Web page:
The phone rang. The caller ID flashed, showing one of Boston’s two major newspapers. I figured it was the sales department. I handed the phone to Marilyn. I heard Marilyn respond “yes” several times and was puzzled. We didn’t need and couldn’t afford expensive home delivery of newspapers. Then Marilyn said “He’s right here. Why don’t you speak to him?” She had a broad smile on her face. I was even more puzzled.

Long story short. The caller was a reporter working on a series about Boston schools and the history of court-ordered school desegregation. She was looking for people who had covered the story in 1974.

forced busing Boston

Photo: Associated Press

Apparently my name came up in her research. I confirmed I had indeed covered the story and shared a few anecdotes about the first day of what some called “forced busing.” I also shared some stories about my coverage of Boston schools over the following 25 plus years before I retired. To give some context, I mentioned that I’d also covered the civil rights movement for ABC Network before coming to Boston.

The reporter seemed impressed. We agreed to meet again for a more detailed interview. I hung up the phone and smiled. I looked at the Duke who was sitting next to me. He was grinning and obviously understood. I could read his mind. He’s not just any old fart who feeds and plays with me. He’s a legend. 

I looked at Marilyn with satisfaction. I wondered what she had said to the reporter when she took the call.

Marilyn smiled and recounted the conversation. “She asked if you were alive. Then she asked if you actually remembered what you used to do. I bit my tongue and didn’t say ‘That’s a matter of opinion.’ ”

I looked back at the Duke. He was still grinning. How fleeting is fame.

Categories: American history, Anecdote, Boston, Garry Armstrong, Humor, Work

Tags: , , , , ,

18 replies

  1. Excellent stuff! I’m grinning too now…

    Liked by 1 person

  2. That’s very cool that they considered you a quotable and reliable source, years later. It makes sense to talk to those who were there, covering a situation in real time.

    Liked by 1 person

  3. Garry you have lived and seen a lot in your day. You also come from the professional end of it. What a wonderful opportunity.
    Leslie xoxo

    Liked by 1 person

  4. Our pasts keep coming back. Some of it is fun to repeat.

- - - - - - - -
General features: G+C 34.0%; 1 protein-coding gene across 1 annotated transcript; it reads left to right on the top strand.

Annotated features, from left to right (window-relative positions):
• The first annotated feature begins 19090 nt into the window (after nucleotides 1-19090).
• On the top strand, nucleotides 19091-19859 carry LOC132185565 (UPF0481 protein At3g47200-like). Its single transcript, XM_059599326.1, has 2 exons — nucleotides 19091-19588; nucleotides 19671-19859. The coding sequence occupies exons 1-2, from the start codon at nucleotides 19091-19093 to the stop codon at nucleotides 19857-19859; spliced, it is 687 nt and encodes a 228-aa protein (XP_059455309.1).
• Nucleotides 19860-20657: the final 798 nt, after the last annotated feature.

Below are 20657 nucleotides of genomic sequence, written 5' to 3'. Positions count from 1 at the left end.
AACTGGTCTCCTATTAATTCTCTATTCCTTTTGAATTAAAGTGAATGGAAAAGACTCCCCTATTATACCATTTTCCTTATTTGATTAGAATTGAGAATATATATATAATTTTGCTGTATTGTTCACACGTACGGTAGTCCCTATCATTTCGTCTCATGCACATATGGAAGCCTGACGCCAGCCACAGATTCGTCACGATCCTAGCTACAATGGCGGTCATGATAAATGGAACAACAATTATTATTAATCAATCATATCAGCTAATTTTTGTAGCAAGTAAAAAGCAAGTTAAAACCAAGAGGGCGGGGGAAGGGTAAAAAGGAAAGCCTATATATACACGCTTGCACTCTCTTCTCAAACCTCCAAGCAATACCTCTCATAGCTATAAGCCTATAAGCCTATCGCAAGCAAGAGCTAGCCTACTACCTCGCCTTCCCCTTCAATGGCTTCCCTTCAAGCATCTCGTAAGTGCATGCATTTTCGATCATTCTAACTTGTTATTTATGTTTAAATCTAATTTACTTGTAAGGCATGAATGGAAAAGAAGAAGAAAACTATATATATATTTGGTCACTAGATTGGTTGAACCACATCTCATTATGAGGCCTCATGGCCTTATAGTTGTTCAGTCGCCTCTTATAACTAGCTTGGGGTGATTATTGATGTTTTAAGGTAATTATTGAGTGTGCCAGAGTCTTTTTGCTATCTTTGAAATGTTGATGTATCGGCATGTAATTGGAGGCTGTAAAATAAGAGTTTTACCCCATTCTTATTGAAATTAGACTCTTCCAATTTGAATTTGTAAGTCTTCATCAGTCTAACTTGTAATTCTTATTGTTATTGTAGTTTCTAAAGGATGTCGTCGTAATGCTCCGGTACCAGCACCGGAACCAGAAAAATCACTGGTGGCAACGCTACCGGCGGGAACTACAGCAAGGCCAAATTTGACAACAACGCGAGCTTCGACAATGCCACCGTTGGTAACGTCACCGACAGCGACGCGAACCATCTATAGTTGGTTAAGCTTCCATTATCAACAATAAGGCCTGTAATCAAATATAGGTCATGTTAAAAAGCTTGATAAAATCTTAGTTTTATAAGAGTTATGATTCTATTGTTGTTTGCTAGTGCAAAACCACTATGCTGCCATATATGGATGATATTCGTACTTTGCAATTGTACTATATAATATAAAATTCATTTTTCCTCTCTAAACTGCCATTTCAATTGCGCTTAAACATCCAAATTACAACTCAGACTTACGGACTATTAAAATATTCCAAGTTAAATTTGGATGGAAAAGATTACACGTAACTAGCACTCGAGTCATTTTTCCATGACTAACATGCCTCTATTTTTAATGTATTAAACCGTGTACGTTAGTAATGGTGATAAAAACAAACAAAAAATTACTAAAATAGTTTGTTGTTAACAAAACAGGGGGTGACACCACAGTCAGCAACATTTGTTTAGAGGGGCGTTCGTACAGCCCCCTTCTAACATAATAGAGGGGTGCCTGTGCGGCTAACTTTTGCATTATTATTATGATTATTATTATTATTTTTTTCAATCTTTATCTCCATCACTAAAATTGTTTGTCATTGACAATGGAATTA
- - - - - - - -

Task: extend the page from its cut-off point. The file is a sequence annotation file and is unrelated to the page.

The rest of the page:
Liked by 1 person

    • Indeed, Patricia, as your wonderful posts about old Hollywood always remind me. BTW: I just finished Dobe Carey’s terrific autobiography. I thought of you often as Dobe recounted events of his childhood which you’ve already shared with me.,

      I just started “The Lion of Hollywood”. Louie B. Mayer. Already a different texture from Dobe Carey.
      Do you have any personal/first hand Mayer memories?


      • I don’t remember anything much about Mayer, probably because I was more interested in the actors than the administration. My father worked for MGM for many years, both in California and New York, but I don’t remember his talking much about Mayer outside of any general gossip.

        Liked by 1 person

        • Patricia, thank you. Scott Eyman is the author. I’m still in LB’s early years which are very fascinating. I’ve read lots about Mayer. It’ll be interesting to see how this one compares.


  5. That’s an interesting concept to interview the reporters who covered a big story — I hadn’t thought of it, but I imagine it adds a lot to interviews with those actually involved in the story itself!

    Liked by 1 person

    • Slmret, it’s a device used often. I always enjoyed when veterans like Eric Sevareid, Howard K. Smith, Ed Murrow and other notable journalists were interviewed for their memories of events like WW2, The Great Depression, The McCarthy Blacklist, etc. They gave first hand credence to things we only knew — second hand –through old newspapers, books and movies.

      I certainly don’t put myself in the class of those legendary folks. However, it was interesting to be sought as “the old timer” for his recollections of major (Dark) events in Massachusetts and the nation. The memories were often vivid and sharp right down to volatile exchanges between people. I also was able to clarify some mistakes in information the reporter had from her newspaper. That felt GOOD!


  6. That’s an interesting concept to interview the reporters who covered a big story — I hadn’t thought of it, but I imagine it adds a lot to interviews with those actually involved in the story itself!

    Liked by 1 person

  7. lol! That was a bit cheeky!

    Liked by 1 person

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